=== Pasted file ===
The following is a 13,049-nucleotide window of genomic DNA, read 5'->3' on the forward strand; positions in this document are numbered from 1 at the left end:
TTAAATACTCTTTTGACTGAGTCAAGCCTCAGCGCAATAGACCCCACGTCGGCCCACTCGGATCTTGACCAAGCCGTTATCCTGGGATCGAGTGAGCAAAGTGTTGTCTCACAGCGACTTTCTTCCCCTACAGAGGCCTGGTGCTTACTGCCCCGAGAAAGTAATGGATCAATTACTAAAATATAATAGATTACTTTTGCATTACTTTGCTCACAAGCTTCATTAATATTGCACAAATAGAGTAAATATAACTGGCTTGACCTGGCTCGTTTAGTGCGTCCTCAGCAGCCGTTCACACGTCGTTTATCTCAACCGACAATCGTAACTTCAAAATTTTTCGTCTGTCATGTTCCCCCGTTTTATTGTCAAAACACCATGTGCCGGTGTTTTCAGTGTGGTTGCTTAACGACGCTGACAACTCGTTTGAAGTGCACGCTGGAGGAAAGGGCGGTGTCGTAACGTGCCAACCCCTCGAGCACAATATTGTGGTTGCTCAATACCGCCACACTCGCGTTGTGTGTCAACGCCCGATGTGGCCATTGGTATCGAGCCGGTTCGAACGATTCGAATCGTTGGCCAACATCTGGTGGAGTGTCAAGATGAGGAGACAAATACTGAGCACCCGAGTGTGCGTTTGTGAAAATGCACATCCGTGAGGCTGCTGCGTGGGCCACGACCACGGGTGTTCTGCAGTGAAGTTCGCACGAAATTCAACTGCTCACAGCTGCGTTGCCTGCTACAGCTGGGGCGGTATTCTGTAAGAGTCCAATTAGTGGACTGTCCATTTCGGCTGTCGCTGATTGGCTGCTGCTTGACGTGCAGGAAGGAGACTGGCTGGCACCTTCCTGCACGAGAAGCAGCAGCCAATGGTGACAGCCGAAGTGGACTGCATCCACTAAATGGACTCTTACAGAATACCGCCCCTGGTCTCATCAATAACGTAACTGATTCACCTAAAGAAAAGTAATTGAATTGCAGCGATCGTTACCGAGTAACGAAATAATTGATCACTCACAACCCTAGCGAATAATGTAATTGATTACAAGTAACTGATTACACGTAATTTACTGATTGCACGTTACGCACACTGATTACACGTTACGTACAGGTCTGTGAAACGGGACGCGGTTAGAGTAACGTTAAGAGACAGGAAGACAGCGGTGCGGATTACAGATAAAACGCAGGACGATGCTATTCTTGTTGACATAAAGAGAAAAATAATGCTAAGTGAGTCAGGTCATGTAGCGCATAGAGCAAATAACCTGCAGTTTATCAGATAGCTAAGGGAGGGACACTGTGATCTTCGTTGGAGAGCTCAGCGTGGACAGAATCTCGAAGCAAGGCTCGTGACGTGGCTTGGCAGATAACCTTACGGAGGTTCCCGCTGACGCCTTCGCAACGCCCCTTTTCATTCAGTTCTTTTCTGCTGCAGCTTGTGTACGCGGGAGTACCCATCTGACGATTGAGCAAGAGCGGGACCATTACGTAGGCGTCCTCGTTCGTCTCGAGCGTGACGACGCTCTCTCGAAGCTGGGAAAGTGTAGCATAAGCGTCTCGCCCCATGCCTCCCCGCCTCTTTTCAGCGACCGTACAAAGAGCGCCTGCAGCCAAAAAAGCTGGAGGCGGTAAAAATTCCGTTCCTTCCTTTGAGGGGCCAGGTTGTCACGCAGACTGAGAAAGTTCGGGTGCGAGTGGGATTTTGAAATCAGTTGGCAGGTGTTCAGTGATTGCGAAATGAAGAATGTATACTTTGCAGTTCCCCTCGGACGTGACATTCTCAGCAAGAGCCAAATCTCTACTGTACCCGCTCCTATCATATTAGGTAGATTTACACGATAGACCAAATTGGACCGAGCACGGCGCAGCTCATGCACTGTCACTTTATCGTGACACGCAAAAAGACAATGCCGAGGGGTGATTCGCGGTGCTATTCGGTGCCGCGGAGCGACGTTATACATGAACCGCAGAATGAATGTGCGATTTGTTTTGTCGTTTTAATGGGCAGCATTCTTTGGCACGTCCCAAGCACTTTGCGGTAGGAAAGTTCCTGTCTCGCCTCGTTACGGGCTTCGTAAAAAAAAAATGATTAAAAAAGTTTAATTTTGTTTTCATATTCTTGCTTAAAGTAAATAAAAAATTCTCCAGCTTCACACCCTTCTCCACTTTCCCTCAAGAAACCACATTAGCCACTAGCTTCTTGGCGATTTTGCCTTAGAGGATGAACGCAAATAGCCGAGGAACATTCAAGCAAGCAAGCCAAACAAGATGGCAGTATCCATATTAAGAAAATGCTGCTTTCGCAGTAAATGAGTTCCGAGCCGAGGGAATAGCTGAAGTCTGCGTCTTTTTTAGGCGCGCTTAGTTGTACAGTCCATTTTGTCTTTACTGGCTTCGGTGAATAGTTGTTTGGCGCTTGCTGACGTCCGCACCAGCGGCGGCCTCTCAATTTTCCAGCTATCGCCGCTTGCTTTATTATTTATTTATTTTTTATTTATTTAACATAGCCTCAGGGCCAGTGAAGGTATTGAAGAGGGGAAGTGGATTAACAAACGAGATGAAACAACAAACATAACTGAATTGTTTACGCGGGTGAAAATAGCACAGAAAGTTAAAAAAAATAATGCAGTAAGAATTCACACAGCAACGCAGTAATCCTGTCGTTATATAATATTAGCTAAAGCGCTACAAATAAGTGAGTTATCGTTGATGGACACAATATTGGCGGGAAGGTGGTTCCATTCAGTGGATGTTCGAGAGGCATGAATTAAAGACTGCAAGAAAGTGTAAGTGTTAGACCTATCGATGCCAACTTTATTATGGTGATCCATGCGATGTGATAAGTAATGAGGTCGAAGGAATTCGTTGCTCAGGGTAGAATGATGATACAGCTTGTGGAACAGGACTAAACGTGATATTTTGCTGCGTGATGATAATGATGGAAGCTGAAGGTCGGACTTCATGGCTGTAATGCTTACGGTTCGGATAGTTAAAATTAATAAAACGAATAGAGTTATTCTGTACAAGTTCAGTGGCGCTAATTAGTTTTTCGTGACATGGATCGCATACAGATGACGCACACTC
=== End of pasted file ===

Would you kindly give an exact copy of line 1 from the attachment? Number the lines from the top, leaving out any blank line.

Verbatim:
The following is a 13,049-nucleotide window of genomic DNA, read 5'->3' on the forward strand; positions in this document are numbered from 1 at the left end: